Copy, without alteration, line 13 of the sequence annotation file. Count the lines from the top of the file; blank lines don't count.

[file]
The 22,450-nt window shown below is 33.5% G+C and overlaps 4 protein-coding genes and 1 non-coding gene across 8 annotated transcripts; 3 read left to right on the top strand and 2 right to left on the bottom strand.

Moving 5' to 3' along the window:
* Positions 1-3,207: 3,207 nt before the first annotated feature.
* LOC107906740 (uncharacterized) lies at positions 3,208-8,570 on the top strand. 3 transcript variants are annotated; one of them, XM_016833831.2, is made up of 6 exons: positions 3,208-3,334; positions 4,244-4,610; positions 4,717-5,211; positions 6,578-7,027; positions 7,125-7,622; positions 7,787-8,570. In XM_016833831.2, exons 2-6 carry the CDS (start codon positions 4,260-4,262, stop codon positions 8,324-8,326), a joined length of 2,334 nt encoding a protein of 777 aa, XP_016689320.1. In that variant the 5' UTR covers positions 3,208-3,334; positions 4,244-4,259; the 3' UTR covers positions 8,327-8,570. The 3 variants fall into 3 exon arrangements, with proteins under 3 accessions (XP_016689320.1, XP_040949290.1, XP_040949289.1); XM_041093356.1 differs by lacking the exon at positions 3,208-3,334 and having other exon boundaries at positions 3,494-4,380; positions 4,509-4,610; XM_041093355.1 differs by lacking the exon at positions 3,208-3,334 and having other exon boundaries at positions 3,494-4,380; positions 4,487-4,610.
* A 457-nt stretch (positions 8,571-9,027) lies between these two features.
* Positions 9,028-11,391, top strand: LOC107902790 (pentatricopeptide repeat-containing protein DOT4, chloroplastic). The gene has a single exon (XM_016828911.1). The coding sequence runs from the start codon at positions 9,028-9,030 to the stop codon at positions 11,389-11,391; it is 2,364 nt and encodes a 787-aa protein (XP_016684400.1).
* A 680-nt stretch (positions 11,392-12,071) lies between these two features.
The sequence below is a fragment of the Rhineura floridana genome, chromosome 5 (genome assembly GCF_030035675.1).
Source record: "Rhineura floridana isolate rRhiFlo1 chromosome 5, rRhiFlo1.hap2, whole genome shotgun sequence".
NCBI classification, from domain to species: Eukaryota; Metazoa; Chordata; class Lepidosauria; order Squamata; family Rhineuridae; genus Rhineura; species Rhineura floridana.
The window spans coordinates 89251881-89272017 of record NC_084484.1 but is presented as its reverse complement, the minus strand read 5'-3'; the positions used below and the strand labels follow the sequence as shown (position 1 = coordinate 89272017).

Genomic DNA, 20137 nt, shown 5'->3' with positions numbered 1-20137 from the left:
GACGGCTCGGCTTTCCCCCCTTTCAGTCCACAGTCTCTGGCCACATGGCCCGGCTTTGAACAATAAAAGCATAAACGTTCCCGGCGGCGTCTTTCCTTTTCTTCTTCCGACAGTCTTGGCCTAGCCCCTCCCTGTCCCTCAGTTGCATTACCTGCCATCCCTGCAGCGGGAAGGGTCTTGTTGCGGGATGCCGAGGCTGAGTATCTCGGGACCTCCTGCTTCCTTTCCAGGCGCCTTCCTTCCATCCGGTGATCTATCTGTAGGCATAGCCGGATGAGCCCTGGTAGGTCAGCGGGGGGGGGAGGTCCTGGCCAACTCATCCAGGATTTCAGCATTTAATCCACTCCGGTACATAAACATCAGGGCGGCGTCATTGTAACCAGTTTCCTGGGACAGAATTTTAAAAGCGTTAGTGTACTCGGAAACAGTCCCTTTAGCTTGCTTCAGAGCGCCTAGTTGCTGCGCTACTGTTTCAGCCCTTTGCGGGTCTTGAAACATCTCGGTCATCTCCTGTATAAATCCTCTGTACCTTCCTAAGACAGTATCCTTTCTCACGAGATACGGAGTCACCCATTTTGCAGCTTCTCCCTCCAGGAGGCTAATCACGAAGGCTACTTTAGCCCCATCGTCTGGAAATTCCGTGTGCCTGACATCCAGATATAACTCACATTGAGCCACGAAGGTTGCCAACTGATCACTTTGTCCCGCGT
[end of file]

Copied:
GACGGCTCGGCTTTCCCCCCTTTCAGTCCACAGTCTCTGGCCACATGGCCCGGCTTTGAACAATAAAAGCATAAACGTTCCCGGCGGCGTCTTTCCTTTTCTTCTTCCGACAGTCTTGGCCTAGCCCCTCCCTGTCCCTCAGTTGCATTACCTGCCATCCCTGCAGCGGGAAGGGTCTTGTTGCGGGATGCCGAGGCTGAGTATCTCGGGACCTCCTGCTTCCTTTCCAGGCGCCTTCCTTCCATCCGGTGATCTATCTGTAGGCATAGCCGGATGAGCCCTGGTAGGTCAGCGGGGGGGGGAGGTCCTGGCCAACTCATCCAGGATTTCAGCATTTAATCCACTCCGGTACATAAACATCAGGGCGGCGTCATTGTAACCAGTTTCCTGGGACAGAATTTTAAAAGCGTTAGTGTACTCGGAAACAGTCCCTTTAGCTTGCTTCAGAGCGCCTAGTTGCTGCGCTACTGTTTCAGCCCTTTGCGGGTCTTGAAACATCTCGGTCATCTCCTGTATAAATCCTCTGTACCTTCCTAAGACAGTATCCTTTCTCACGAGATACGGAGTCACCCATTTTGCAGCTTCTCCCTCCAGGAGGCTAATCACGAAGGCTACTTTAGCCCCATCGTCTGGAAATTCCGTGTGCCTGACATCCAGATATAACTCACATTGAGCCACGAAGGTTGCCAACTGATCACTTTGTCCCGCGT